The goal of this study is to identify who benefits from adding Exposure and Response Prevention to SRI medication and to find out whether they can discontinue their SRI. Participants in the study will receive up to 25 twice-weekly sessions of EX/RP. Participants who experience a significant reduction of OCD symptoms from EX/RP will be randomly selected to either: 1) gradually discontinue their medication and begin taking a placebo (sugar) pill instead or, 2) to continue taking their medication. Participants will not know if they are taking placebo or medication. All participants will be monitored by the study psychiatrist for an additional 6 months and will receive monthly therapy sessions to help them maintain the gains made from EX/RP.

This study is being conducted in Philadelphia at the University of Pennsylvania and inNew York at Columbia University. To participate in this research, you must be able and willing to travel to either Philadelphia or New York for all study visits.

Click here to find out more about eligibility for our OCD treatment study.
Warning:People with OCD should never try to stop taking their medication without supervision by their prescribing doctor.

Center for the Treatment
and Study of Anxiety
University of Pennsylvania
3535 Market St, 6th Floor
Philadelphia, PA 19104

EDITED 12/18/14
The contact info for the New York Site has changed:  (646) 774-8062 and the new email is

Wednesday, June 12, 2013

Participants Wanted for Mt. Sinai Hospital on Learning How Cognition Works in OCD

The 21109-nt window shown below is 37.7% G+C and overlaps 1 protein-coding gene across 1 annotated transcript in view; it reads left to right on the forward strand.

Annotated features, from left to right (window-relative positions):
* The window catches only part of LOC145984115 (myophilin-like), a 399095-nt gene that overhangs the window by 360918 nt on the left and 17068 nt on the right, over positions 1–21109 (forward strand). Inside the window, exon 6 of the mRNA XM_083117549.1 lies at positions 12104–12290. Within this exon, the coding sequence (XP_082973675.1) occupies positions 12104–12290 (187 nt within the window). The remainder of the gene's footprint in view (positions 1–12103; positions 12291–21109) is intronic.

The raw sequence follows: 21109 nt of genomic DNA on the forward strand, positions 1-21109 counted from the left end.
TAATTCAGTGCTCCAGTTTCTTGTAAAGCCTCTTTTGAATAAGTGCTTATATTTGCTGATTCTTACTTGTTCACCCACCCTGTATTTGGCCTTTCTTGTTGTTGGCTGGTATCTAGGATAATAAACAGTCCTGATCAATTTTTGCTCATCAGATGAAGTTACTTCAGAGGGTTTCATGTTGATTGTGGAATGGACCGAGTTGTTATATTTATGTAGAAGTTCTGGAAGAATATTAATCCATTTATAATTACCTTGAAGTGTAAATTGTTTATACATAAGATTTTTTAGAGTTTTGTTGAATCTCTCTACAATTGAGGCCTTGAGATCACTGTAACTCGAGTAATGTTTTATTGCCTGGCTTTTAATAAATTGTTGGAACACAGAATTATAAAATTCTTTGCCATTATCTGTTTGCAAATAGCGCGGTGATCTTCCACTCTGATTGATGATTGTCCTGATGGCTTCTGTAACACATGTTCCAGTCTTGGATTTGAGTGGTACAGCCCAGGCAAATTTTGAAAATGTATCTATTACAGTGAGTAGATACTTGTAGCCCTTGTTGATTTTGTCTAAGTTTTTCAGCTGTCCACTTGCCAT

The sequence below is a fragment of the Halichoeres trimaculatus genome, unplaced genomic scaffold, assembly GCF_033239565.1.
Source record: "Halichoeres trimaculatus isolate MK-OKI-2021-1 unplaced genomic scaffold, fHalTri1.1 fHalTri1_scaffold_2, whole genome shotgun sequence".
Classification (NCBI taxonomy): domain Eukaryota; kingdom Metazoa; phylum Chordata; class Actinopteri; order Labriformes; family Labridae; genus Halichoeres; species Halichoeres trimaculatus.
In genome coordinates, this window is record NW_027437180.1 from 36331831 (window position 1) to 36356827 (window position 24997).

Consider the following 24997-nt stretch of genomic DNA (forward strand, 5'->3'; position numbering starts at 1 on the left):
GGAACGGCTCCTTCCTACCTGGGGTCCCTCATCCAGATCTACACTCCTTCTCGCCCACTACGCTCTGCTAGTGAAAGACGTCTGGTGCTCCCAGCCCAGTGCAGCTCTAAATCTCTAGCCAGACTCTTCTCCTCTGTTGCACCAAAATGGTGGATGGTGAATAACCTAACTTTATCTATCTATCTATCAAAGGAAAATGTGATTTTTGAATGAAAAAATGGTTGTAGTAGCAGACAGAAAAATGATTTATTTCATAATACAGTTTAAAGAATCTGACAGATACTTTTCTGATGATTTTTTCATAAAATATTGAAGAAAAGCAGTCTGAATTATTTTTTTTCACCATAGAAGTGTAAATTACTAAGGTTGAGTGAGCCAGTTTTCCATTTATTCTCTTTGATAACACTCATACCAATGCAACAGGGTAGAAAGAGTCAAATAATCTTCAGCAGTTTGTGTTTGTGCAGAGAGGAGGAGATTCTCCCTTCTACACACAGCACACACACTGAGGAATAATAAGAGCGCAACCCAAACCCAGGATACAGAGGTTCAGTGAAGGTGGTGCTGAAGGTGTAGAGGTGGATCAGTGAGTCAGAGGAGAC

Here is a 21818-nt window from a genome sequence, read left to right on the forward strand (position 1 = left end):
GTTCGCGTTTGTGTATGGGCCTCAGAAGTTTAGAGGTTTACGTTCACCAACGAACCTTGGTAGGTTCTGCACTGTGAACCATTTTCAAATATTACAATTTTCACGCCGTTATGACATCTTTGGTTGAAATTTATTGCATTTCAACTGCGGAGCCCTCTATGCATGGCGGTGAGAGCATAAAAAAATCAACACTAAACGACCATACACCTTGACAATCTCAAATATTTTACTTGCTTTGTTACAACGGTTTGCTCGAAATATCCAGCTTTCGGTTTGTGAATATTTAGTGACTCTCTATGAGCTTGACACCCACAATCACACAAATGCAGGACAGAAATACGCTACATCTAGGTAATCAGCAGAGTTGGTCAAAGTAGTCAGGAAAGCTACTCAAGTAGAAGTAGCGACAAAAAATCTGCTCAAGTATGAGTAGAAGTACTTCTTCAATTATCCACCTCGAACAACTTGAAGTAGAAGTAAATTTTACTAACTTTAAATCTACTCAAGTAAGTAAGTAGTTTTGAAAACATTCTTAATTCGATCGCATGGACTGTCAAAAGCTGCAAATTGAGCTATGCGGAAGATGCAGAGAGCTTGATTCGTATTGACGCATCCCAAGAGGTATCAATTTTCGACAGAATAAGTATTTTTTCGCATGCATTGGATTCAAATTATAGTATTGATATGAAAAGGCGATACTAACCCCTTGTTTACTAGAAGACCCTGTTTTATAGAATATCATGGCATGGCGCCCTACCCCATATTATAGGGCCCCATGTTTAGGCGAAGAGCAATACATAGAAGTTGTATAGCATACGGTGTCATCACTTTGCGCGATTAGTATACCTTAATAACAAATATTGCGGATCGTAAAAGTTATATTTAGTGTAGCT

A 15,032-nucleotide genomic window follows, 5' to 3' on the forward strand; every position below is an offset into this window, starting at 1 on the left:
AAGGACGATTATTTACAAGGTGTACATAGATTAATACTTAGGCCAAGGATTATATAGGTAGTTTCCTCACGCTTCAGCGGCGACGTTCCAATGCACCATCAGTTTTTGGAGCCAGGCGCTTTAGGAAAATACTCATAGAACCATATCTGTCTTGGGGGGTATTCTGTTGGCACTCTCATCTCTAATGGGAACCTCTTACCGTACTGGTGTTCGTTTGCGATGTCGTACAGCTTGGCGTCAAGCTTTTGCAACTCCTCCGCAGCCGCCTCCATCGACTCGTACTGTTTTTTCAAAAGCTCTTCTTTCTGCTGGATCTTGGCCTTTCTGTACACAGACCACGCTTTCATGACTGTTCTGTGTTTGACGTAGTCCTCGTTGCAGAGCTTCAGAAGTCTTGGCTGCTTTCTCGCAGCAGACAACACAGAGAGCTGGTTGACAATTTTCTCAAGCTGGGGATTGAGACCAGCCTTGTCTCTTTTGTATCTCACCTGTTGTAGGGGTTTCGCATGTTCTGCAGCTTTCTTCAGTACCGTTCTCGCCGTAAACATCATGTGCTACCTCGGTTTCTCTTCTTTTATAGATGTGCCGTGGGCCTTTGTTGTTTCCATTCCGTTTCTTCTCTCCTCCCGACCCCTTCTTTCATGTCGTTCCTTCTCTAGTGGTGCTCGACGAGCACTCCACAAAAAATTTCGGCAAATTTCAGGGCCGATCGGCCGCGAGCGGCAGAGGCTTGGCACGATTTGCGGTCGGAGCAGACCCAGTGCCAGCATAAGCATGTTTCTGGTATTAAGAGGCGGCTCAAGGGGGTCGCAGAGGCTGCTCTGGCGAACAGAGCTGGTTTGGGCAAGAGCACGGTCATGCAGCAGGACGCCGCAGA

Behavioral and fMRI studies of cognition in healthy individuals and patients with anxiety

ID Number 11-1344

Principal Investigator(s) 
Emily Stern 

Department(s) or Division(s) 

The current research study is designed to learn more about how cognition works in individuals with anxiety disorders, specifically Obsessive-Compulsive Disorder (OCD).  This study uses neuroimaging techniques (fMRI) to examine the neural mechanisms underlying switching attention in individuals with a diagnosis of OCD.  
Potential participants may qualify to take part in this research study if they are between the ages of 18 and 50 without a history of serious problems with their health (such as a heart attack), emotions (such as depression) or nervous system (such as seizures), have received a diagnosis of Obsessive-Compulsive Disorder, and are interested in participating in psychological research.

Contact Information 
Alexandra Muratore
(212) 824-8995 

Recruiting Patients: Yes 

Sunday, March 17, 2013

Dealing with OCD Health Anxiety and Preventive Screenings

I had a week in January with my annual screening mammogram, followed by my diagnostic colonoscopy for chronic anemia. I am proud of myself for getting through it all in spite of anxiety.

The mammogram center had moved to a new office and actually had a radiologist there to read the results while I waited, and the results were normal. My mind did its usual "what ifs" but I did feel a flash of relief.

The colonoscopy prep was not how I would like to spend a day, but it also wasn't awful, and it is encouraging that I can deal with something uncomfortable. There was a small benign polyp but not the cause of my anemia. I am in that borderland of being old enough that the gastroenterologist wanted to "make sure" even as he reassured me that nothing was probably wrong at the initial consult in November.

Medical screening and testing stirs up my health anxiety, and I am learning to accept that, and keep going. I did not do any web research. I did see my therapist when my anxiety was high in September, as I wrote about in a previous post. I am learning to expect the surge in anxiety and not launch int ruminating about why it is back, why the OCD anxiety shows up. This defuses my panic, and my "oh no!" response.